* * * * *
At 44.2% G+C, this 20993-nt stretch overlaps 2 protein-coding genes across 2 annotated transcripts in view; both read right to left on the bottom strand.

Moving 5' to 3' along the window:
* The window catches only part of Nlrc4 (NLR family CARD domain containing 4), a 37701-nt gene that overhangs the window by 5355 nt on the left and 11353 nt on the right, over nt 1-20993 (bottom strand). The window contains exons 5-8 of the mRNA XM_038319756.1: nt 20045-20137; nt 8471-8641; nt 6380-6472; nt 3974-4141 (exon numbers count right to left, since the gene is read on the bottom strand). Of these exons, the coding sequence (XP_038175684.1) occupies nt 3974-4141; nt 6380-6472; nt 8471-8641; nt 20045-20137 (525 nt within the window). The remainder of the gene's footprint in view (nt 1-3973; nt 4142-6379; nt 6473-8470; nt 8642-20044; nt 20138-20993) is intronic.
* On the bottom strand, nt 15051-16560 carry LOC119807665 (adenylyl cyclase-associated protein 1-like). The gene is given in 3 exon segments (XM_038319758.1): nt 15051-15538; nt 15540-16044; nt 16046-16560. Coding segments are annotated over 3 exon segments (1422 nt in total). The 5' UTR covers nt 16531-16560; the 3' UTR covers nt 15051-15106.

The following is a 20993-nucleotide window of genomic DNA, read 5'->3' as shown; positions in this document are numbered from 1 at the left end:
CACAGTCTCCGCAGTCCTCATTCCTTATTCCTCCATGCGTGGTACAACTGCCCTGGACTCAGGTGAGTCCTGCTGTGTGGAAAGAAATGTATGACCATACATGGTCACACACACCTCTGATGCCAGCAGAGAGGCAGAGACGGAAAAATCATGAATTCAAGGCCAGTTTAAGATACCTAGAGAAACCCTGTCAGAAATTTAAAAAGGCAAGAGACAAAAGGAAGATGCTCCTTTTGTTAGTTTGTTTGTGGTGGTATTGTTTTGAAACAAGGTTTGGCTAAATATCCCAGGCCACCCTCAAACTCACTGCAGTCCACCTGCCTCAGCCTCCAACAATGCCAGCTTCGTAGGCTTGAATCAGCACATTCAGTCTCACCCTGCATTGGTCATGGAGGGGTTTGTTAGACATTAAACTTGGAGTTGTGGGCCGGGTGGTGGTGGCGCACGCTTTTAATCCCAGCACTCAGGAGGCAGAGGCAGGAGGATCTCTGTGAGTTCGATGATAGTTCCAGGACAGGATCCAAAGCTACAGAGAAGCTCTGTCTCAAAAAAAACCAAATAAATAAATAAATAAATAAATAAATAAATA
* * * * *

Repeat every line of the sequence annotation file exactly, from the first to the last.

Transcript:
At 44.2% G+C, this 20993-nt stretch overlaps 2 protein-coding genes across 2 annotated transcripts in view; both read right to left on the bottom strand.

Moving 5' to 3' along the window:
* The window catches only part of Nlrc4 (NLR family CARD domain containing 4), a 37701-nt gene that overhangs the window by 5355 nt on the left and 11353 nt on the right, over nt 1-20993 (bottom strand). The window contains exons 5-8 of the mRNA XM_038319756.1: nt 20045-20137; nt 8471-8641; nt 6380-6472; nt 3974-4141 (exon numbers count right to left, since the gene is read on the bottom strand). Of these exons, the coding sequence (XP_038175684.1) occupies nt 3974-4141; nt 6380-6472; nt 8471-8641; nt 20045-20137 (525 nt within the window). The remainder of the gene's footprint in view (nt 1-3973; nt 4142-6379; nt 6473-8470; nt 8642-20044; nt 20138-20993) is intronic.
* On the bottom strand, nt 15051-16560 carry LOC119807665 (adenylyl cyclase-associated protein 1-like). The gene is given in 3 exon segments (XM_038319758.1): nt 15051-15538; nt 15540-16044; nt 16046-16560. Coding segments are annotated over 3 exon segments (1422 nt in total). The 5' UTR covers nt 16531-16560; the 3' UTR covers nt 15051-15106.

The following is a 20993-nucleotide window of genomic DNA, read 5'->3' as shown; positions in this document are numbered from 1 at the left end:
CACAGTCTCCGCAGTCCTCATTCCTTATTCCTCCATGCGTGGTACAACTGCCCTGGACTCAGGTGAGTCCTGCTGTGTGGAAAGAAATGTATGACCATACATGGTCACACACACCTCTGATGCCAGCAGAGAGGCAGAGACGGAAAAATCATGAATTCAAGGCCAGTTTAAGATACCTAGAGAAACCCTGTCAGAAATTTAAAAAGGCAAGAGACAAAAGGAAGATGCTCCTTTTGTTAGTTTGTTTGTGGTGGTATTGTTTTGAAACAAGGTTTGGCTAAATATCCCAGGCCACCCTCAAACTCACTGCAGTCCACCTGCCTCAGCCTCCAACAATGCCAGCTTCGTAGGCTTGAATCAGCACATTCAGTCTCACCCTGCATTGGTCATGGAGGGGTTTGTTAGACATTAAACTTGGAGTTGTGGGCCGGGTGGTGGTGGCGCACGCTTTTAATCCCAGCACTCAGGAGGCAGAGGCAGGAGGATCTCTGTGAGTTCGATGATAGTTCCAGGACAGGATCCAAAGCTACAGAGAAGCTCTGTCTCAAAAAAAACCAAATAAATAAATAAATAAATAAATAAATAAATA